Sunday, June 28, 2015

Twi-night Double Headers

There are two kinds of people in the world: baseball fans and those who, like my daughter, think watching baseball is like watching grass grow. At this point, I'm not really a fan. Oh, sure, I root for the Cubbies because, you know … the Cubbies. The true age of miracles will have begun if the Chicago Cubs ever win the World Series, and I want the universe to know that I'm on the right side of that.

But I was a fan when I was a kid, mostly because of my dad. I'm sitting here with him now, not talking to him because he's sleeping, and thinking about baseball. We were Detroit Tigers fans and in the '60s, that was something. Many of my earliest memories have to do with Tiger baseball games. It was part of our family's DNA. My dad always says that he knew my mom was the girl for him when she sat through a double header on their first date. My mom goes back and forth on whether her fortitude on that first date was a good thing or not.

Willie Horton (the Tiger left fielder, not the felon of attack-ad fame) was my hero when I was a little girl, probably because I got a Willie Horton bat at Tiger Stadium on Bat Day in 1967. That summer, the Detroit Tigers came in second in the American League, and the excitement of a winning team was one of the few positives in a city that was was rocked by violent race riots.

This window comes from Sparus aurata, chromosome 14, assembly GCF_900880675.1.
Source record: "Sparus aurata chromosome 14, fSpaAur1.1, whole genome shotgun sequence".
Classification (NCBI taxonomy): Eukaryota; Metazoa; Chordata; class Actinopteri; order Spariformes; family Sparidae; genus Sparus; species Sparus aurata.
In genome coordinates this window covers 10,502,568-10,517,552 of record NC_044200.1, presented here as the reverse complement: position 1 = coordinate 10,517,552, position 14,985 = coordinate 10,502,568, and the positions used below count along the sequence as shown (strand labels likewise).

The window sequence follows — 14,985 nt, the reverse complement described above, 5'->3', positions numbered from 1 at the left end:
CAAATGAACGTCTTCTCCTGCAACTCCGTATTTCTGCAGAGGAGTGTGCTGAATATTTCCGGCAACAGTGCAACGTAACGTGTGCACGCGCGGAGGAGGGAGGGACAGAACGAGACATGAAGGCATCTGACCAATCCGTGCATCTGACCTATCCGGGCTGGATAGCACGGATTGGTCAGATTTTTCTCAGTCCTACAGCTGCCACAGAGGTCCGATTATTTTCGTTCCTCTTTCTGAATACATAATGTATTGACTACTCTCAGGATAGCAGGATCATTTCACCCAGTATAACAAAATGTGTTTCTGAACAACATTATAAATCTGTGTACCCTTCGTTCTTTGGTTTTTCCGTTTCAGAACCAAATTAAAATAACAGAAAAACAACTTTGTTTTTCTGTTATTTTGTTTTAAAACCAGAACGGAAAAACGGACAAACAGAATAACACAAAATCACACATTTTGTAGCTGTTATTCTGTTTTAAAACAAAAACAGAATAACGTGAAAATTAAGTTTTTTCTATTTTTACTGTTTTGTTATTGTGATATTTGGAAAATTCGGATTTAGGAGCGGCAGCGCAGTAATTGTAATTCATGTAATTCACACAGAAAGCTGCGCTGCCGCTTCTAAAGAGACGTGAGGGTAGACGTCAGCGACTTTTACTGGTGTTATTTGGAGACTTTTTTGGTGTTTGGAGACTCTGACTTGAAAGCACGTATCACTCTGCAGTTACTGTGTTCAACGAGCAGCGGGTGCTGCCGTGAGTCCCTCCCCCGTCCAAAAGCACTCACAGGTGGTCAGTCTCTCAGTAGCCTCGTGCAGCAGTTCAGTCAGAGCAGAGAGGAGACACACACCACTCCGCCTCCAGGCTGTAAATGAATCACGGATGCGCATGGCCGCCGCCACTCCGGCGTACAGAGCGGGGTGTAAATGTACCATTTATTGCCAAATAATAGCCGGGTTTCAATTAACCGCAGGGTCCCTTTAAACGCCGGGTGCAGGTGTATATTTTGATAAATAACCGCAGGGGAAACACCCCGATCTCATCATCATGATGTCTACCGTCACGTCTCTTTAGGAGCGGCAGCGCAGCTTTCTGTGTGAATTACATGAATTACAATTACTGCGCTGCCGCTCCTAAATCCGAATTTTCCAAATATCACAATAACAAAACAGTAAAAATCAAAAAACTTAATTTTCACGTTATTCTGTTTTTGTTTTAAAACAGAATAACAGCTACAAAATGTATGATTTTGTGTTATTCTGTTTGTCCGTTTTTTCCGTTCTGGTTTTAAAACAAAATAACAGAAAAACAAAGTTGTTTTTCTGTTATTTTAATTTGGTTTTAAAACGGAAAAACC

I remember going to a Twi-night double header that lasted into the wee hours when the second game went into extra innings. I asked my brother, the walking-sports-record-book, whether he remembers it being the infamous June 17 games against the then-Kansas City A's, which still holds the American League record as the longest double header in history at nine hours and five minutes. The Tigers won Game 1, but lost Game 2 after 19 innings. I can't believe my brother doesn't remember if that was the double header we saw (although to be fair, he was only five), but I'm going with yes. I was most excited because we got to stay up so late.

The next year, the Tigers took the World Series in seven games against the Cardinals. I can still recite most of the roster from that team. We trick-or-treated at the home of series MVP pitcher Mickey Lolich. I remember being let out of third grade early one day that fall so we could all go home and watch the game on TV. I remember riding home on the handle bars of Jimmy Brown's bike, listening to the opening inning on his transistor radio. I remember listening to the games in the car on WJR AM, and growing into a cranky teenager who would much rather have been listening to rock and roll on FM stereo.

Mostly, though, I remember baseball and the Tigers being all about my dad. Every night, when he walked in the door after work, my dad would shout: "I'm home, sports fans!" I'm sitting here with my dad for an entirely different kind of twi-night double header and I'd give a lot to hear that kind of enthusiasm again. I'd give even more if I could take him home.